Division in 4th grade

We have been on spring break this past week, however I had a hankering to write about other previous experiences in classrooms. Back in January, I had been asked to help with division  in a 4th grade classroom.  She wanted a fun activity to help the students.

I introduced the class to a game I called Division War.  With the help of Uno cards, the students had the opportunity to create their own division problems.   The student who had the largest quotient wins the round.  The concept is similar to what I had heard from Robert Kaplinsky in a session on Open Middle.  However, unlike just challenging students with an Open Middle concept, I like to rev up the engagement a notch with a little friendly competition.  The students don’t know that they are working on a DOK level 2 or 3.  They think they’re just playing cards.

To get the students started, Mrs. P and I played one round on the whiteboard.  I chose the numbers 8, 7, 7, and 2.   I asked the students where I should put my numbers.  They were pretty random with where to put them and this is what it looked like.  What I also liked about this part is that they had to identify which part was what.  We used our math vocabulary to make sure we were all talking about the same parts of the problem.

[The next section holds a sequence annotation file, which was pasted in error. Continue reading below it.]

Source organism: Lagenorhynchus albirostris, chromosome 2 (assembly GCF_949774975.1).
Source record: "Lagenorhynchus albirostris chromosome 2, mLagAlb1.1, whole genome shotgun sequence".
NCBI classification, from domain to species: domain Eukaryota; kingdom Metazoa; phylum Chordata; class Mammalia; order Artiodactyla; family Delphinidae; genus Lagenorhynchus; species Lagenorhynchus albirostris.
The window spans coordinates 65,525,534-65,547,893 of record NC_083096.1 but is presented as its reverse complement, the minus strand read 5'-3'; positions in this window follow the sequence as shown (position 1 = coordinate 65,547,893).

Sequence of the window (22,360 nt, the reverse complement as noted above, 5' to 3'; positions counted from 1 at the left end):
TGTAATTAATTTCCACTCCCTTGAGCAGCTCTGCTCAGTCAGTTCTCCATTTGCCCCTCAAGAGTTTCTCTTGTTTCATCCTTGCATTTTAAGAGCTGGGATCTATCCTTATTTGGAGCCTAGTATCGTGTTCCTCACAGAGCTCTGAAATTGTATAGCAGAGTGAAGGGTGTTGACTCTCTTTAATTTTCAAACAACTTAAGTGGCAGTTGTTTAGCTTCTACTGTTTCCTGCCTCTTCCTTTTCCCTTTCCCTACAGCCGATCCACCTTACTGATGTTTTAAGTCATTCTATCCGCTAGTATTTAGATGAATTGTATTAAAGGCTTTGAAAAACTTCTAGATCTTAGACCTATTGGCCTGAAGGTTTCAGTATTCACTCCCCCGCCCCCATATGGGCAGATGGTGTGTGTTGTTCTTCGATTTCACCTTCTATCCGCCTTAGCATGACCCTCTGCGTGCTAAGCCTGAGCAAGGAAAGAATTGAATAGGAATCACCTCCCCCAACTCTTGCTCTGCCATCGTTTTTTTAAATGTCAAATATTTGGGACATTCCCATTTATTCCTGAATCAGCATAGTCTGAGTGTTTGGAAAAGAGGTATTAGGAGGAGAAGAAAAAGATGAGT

IMG_5937

Then Mrs. P went with her green cards.  She chose 4 cards which were 4, 4, 5, 2.  The students helped her put the numbers in some sort of arrangement.  She happened to get a bigger quotient than I did.  Mrs. P won that round.

IMG_5938

Now rather than just letting them start to play, I wanted to push their thinking a bit more.  I asked them if there was any way that I could win that round. Could I switch any numbers around so that my quotient beats Mrs. P’s quotient.   Some suggested to just rearrange the numbers in any order and hope for the best. However, one student finally came through.  “You put the 2 in the divisor and make the largest number possible in the dividend”  Bingo!  There’s the lightbulb going on!

IMG_5939

The kiddos started playing.  It was great to see them having so much fun with a simple rendition of war but with Uno cards. I guess the novelty of having me help out and a competitive spirit really got the best of them.

Just as I was musing on the high level of engagement, Mrs. P came to chat with me.  “We have an issue. One of the groups has figured out how to get the highest quotient without doing any of the math.”    Well…now you have my attention.   We marched over to the group and I asked them to explain what they were doing.   One student told me that he didn’t need to solve the rest of the problem because he pulled a one and put it as the divisor.  He knew he had won.

Then I heard this from a boy at the same table…”That’s cheating–he’s using one in the divisor.”  The boy sat there smugly like he had figured out my secret.  (I was laughing on the inside–loved it!)